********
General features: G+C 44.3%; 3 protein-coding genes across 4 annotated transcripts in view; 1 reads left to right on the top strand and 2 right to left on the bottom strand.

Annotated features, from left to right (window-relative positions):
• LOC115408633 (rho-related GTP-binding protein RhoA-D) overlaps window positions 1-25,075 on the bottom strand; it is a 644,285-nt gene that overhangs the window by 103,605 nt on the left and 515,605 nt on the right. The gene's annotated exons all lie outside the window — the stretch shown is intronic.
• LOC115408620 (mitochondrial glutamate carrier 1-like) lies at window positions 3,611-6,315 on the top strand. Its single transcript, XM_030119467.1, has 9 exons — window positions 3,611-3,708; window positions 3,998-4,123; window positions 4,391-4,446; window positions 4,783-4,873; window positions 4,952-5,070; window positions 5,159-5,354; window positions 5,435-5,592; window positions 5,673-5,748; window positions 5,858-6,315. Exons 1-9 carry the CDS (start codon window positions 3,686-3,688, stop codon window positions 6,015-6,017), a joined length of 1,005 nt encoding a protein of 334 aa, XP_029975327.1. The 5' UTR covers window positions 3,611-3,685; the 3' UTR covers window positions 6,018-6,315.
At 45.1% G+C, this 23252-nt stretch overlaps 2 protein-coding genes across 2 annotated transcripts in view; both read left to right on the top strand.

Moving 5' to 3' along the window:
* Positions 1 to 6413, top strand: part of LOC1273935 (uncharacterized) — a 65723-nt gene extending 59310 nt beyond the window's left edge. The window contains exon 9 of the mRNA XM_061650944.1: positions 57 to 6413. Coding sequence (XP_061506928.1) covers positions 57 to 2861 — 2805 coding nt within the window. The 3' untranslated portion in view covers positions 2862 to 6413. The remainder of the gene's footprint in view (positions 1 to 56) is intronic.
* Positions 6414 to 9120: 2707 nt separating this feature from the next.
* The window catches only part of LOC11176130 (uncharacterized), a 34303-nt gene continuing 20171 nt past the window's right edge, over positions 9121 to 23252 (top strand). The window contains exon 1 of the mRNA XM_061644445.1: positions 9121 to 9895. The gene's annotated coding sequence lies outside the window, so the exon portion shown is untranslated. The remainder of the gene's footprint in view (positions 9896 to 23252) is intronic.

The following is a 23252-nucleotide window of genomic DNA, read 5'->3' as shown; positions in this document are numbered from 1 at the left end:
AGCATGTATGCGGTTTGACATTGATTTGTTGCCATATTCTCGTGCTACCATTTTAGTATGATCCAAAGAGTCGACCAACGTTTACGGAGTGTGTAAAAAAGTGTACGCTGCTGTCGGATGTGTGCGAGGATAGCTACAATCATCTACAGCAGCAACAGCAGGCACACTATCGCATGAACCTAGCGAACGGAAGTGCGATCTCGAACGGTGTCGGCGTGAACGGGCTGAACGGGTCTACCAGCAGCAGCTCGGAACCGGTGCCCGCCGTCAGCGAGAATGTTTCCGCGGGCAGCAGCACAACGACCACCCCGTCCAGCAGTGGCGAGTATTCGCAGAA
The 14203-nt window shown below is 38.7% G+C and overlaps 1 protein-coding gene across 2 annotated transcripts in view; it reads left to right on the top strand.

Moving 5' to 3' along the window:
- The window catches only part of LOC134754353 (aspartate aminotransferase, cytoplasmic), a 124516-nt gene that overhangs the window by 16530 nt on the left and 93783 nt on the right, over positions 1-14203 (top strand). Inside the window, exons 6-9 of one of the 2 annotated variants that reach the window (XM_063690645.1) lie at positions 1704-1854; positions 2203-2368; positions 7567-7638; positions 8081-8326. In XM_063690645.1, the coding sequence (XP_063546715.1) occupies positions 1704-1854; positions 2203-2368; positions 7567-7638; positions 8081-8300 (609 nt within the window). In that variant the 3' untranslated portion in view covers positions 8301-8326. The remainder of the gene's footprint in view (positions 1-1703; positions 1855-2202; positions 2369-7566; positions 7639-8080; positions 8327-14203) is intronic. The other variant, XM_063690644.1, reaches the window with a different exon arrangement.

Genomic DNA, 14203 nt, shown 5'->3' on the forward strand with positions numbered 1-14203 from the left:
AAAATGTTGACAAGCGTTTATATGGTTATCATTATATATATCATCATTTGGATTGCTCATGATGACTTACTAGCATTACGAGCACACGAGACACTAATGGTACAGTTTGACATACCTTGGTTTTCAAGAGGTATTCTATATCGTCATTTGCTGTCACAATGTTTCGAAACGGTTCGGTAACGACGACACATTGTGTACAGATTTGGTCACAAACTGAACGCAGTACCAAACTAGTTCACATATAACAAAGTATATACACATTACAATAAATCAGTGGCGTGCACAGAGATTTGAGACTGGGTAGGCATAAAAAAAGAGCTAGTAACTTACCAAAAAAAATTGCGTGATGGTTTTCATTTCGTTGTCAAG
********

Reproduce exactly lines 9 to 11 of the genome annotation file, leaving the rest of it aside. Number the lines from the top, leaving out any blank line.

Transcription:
* The window catches only part of LOC11176130 (uncharacterized), a 34303-nt gene continuing 20171 nt past the window's right edge, over positions 9121 to 23252 (top strand). The window contains exon 1 of the mRNA XM_061644445.1: positions 9121 to 9895. The gene's annotated coding sequence lies outside the window, so the exon portion shown is untranslated. The remainder of the gene's footprint in view (positions 9896 to 23252) is intronic.

The following is a 23252-nucleotide window of genomic DNA, read 5'->3' as shown; positions in this document are numbered from 1 at the left end:
AGCATGTATGCGGTTTGACATTGATTTGTTGCCATATTCTCGTGCTACCATTTTAGTATGATCCAAAGAGTCGACCAACGTTTACGGAGTGTGTAAAAAAGTGTACGCTGCTGTCGGATGTGTGCGAGGATAGCTACAATCATCTACAGCAGCAACAGCAGGCACACTATCGCATGAACCTAGCGAACGGAAGTGCGATCTCGAACGGTGTCGGCGTGAACGGGCTGAACGGGTCTACCAGCAGCAGCTCGGAACCGGTGCCCGCCGTCAGCGAGAATGTTTCCGCGGGCAGCAGCACAACGACCACCCCGTCCAGCAGTGGCGAGTATTCGCAGAA